Two new research reports suggest a link between some bone-building drugs and irregular heart rhythms in a small number of women who use them. The problem is most pronounced with Reclast, a drug given through a once-a-year, 15-minute intravenous infusion. But researchers also focused on similar problems in women taking the leading osteoporosis pill, Fosamax, leading experts to express cautions about giving the drugs to those who also are at risk for a condition called atrial fibrillation, an irregular heart rhythm that can cause strokes.
The two separate reports, published in the May 3, 2007 issue of the New England Journal of Medicine (NEJM) point to elevated rates of serious episodes of atrial fibrillation in women who took either Reclast or Fosamax.
“For the first time, there may be a side effect,” said a researcher involved in both studies, Dr. Steven Cummings of the California Pacific Medical Center Research Institute. Until now, people have assumed Fosamax “was completely safe and could be given to almost anybody.”
There appeared to be 50 percent more risk of the serious heart rhythm in women who took the daily pill than among those who didn’t take it. About half of the 6,459 women took Fosamax; of these 47 developed atrial fibrillation, compared with just 31 cases among the other women.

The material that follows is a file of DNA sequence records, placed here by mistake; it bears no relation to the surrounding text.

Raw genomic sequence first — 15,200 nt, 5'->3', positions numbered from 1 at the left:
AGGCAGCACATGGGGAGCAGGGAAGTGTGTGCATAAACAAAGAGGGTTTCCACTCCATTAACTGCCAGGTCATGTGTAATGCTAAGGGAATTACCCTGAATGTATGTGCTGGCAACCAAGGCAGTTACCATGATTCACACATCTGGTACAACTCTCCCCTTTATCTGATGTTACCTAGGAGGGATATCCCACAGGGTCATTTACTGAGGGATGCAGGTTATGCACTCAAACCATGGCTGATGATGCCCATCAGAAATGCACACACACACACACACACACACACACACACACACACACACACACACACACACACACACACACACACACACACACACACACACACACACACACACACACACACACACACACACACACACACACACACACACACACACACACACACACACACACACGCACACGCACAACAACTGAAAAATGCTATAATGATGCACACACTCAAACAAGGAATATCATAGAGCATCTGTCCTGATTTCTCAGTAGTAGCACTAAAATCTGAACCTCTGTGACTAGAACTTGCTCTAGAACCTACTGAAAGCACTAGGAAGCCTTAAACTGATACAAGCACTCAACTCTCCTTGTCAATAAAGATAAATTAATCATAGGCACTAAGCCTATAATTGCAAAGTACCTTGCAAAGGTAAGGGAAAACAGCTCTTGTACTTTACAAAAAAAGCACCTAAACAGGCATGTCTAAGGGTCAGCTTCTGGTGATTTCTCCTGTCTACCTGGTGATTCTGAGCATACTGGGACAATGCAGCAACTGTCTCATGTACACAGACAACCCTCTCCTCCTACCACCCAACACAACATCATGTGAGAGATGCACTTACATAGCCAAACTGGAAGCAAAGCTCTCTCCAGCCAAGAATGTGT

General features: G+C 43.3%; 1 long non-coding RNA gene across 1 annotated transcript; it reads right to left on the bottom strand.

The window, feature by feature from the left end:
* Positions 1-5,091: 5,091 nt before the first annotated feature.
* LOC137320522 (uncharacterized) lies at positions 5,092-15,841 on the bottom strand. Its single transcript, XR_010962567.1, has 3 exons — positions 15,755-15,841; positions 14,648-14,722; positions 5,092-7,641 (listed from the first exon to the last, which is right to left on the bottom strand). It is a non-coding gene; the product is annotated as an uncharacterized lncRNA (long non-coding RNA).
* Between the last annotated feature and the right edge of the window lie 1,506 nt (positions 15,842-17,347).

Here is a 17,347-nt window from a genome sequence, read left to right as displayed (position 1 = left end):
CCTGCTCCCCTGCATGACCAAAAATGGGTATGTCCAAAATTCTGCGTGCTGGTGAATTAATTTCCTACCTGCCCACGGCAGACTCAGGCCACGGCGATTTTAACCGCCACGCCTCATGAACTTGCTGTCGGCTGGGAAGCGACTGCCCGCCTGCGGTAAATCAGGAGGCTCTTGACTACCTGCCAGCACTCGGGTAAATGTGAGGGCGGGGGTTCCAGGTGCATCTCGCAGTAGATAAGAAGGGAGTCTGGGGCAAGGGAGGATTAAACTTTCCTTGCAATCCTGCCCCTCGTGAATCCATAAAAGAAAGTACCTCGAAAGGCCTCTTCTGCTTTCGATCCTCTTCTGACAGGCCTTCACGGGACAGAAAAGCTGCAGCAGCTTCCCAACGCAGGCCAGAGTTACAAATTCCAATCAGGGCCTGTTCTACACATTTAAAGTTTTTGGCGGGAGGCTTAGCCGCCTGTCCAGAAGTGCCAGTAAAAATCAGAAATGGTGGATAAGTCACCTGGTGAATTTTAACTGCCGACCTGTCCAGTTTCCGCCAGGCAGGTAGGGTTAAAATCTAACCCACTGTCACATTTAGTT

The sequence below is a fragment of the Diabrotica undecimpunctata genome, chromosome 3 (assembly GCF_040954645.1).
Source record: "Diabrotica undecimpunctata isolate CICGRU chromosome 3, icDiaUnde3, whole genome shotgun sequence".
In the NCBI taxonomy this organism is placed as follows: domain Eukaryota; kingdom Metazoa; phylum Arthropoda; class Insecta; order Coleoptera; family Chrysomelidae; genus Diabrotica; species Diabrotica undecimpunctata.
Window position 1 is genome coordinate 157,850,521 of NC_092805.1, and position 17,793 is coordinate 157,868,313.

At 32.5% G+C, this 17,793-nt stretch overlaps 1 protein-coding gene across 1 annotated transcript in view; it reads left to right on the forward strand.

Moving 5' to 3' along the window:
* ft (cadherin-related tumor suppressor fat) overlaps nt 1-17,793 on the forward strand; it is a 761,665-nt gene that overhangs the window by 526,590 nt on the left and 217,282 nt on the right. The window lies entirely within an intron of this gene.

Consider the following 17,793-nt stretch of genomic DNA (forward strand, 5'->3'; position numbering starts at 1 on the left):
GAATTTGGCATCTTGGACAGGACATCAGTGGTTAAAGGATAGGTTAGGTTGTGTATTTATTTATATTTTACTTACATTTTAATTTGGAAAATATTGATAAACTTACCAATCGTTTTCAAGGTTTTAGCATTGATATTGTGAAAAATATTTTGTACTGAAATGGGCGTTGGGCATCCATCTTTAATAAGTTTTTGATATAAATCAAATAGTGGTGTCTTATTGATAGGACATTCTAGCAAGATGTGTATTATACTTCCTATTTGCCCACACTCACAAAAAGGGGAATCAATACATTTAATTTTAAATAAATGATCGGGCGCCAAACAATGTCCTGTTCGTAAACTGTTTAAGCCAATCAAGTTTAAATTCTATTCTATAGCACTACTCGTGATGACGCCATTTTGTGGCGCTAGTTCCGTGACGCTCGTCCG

While the finding is not statistically definitive for Fosamax, the numbers worried some researchers because it is in line with the results of a new study published in the same issue of the medical journal.
That study of 7,736 postmenopausal women with bone-thinning osteoporosis focuses on Reclast, known generically as zoledronic acid. Currently approved for Paget’s disease, another bone condition, the manufacturer, Novartis AG, hopes to get approval later this year to sell it for osteoporosis use. The new study, financed by Novartis, shows that Reclast works at least as well as existing drugs in the same class, researchers say. However, the risk of a serious case of irregular heart rhythm was more than double that in the other patients – 50 cases in the drug-taking half, compared with 20 cases in the others.
1. Juliet Compston, M.D., F.R.C.P., F.R.C.Path., F.Med.Sci. Treatments for Osteoporosis – Looking beyond the HORIZON. NEJM, Vol. 356:1878-1880, May 3, 2007, Number 18.
2. Dennis M. Black, Ph.D., Pierre D. Delmas, M.D., Ph.D., Richard Eastell, M.D, et al. Once-Yearly Zoledronic Acid for Treatment of Postmenopausal Osteoporosis. NEJM, Vol. 356:1809-1822, May 3, 2007, Number 18.